In a world increasingly reliant on handheld devices for deliveries and stocktaking, The Preference Hub helps enterprise-level businesses keep tabs on them.
An increasingly common sight when you answer your front door to take delivery of an online order is the delivery person scanning your parcel with a handheld device. Or doing an inventory stocktake in a supermarket.
Businesses increasingly rely on these handheld devices to keep on top of things, but how do businesses track these critical handheld devices? What if they’re faulty? Or if they get lost?
Adrian Lawson has 25 years’ experience in mobile technology, having worked for Hewlett Packard, Honeywell and Phones4U, among others. The Preference Hub is the platform he has developed to help businesses responsible for dozens if not hundreds of handheld devices keep tabs on them.
Only launching last spring at the height of lockdown, The Preference Hub already counts Zebra Technologies and Honeywell as partners.
What is your background as a tech entrepreneur?
I’ve mainly worked in the IT and telecoms sector in a range of sales and marketing roles. Most recently, I was the MD of a tech company in Bristol. They provided managed services for organisations with large quantities of mobile devices, mainly in the retail and supply chain sectors.
Can you explain what managed devices are?
Managed devices are business critical handheld devices. You often see them when you receiving home deliveries as they scan the parcel on your doorstep. Or, if you go shopping, you often see one of these mobile devices being used instore for stocktaking or scanning barcodes. As they are mission critical, the need for these interconnected devices working all the time is really important for our business customers.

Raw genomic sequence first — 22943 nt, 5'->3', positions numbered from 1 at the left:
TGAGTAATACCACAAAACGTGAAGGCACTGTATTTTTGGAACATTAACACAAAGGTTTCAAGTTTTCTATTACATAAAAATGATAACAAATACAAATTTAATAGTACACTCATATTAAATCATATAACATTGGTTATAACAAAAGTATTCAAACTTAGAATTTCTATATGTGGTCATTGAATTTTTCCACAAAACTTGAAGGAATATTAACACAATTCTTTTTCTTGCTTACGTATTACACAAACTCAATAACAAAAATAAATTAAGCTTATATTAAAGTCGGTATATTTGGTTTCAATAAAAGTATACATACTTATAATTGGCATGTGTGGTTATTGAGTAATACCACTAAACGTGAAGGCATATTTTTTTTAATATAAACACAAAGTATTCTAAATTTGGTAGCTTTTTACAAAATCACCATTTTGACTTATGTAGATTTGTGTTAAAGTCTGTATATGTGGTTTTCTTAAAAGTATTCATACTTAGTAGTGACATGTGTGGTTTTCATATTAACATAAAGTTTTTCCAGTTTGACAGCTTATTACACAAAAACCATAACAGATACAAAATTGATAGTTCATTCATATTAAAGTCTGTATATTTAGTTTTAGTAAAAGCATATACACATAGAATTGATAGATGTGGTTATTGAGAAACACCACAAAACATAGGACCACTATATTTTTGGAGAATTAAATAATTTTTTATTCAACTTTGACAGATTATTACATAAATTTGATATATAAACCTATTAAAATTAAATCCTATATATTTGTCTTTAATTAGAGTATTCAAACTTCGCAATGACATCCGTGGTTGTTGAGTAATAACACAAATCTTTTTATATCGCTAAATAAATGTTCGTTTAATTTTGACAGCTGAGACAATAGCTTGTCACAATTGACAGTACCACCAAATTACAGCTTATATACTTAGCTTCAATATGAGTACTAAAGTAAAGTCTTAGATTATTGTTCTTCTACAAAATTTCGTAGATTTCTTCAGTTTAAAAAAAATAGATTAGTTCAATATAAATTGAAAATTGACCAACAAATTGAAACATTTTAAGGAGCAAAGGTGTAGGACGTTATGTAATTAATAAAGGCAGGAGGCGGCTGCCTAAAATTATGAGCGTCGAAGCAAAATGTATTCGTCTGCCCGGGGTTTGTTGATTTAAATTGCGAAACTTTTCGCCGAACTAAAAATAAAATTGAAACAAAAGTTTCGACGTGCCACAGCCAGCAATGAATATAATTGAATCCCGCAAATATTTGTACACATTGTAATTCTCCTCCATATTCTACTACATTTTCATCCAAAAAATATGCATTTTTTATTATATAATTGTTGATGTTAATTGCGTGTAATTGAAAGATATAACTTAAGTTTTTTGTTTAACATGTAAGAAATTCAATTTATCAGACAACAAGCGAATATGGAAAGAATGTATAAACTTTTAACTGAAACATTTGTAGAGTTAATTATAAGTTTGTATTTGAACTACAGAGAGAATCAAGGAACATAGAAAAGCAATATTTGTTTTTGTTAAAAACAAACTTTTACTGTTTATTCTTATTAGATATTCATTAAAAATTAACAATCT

Where did the idea for The Preference Hub come from?
Being involved with lots of organisations that use these mobile devices, I knew that there were a number of issues which regularly came up.
One such recurring issue that came up all the time was tracking mobile devices, because they can move around from store to store or from driver to driver, they tend to be hard to locate.
And if a device isn’t working, then perhaps you can’t deliver that crucial parcel. That’s a major problem. The requirement for these devices to be working all the time is so important. If you can provide some analytics and some data that helps maximise the uptime of these devices, then it’s a really winning solution for the customer.
Of course, having the idea to launch The Preference Hub during lockdown 1.0 had its own challenges.
Indeed. What was the biggest challenge you had trying to start a business during lockdown?
Knowing myself as I do, I am incredibly impatient. Certainly one of the things that you have to wrestle with is when you start a business, nothing just happens overnight, things take time. I was always beating myself up that I wasn’t making enough progress. So I had to kind of wrestle with my own impatience. But you do have to relentlessly pursue things. Because a ‘no’ today might mean a ‘yes’ tomorrow. And, if you keep that relentless focus, you’re going to move the business forward.
Launching The Preference Hub during lockdown must have been difficult, but has Covid affected your business in any other way?
With Covid, there’s a trade-off for us. I haven’t got a comparison for pre-Covid because, as I say, we started the business, right in lockdown 1.0. But we’re selling B2B. And we’re selling to service providers. So those relationships are really important to build. And I know that those relationships can be built better and stronger when you’re face to face — there’s only so much that you can do when you’ve got the odd phone call and the odd Zoom call. So I think there’s a trade-off where we have some limitations in not being able to get out face to face with our customers, but we do benefit from just the amount of work that you can get done from home. One day, for example, we had seven demo calls of our software. I would never have been able to do seven demo calls with customers face to face in one day.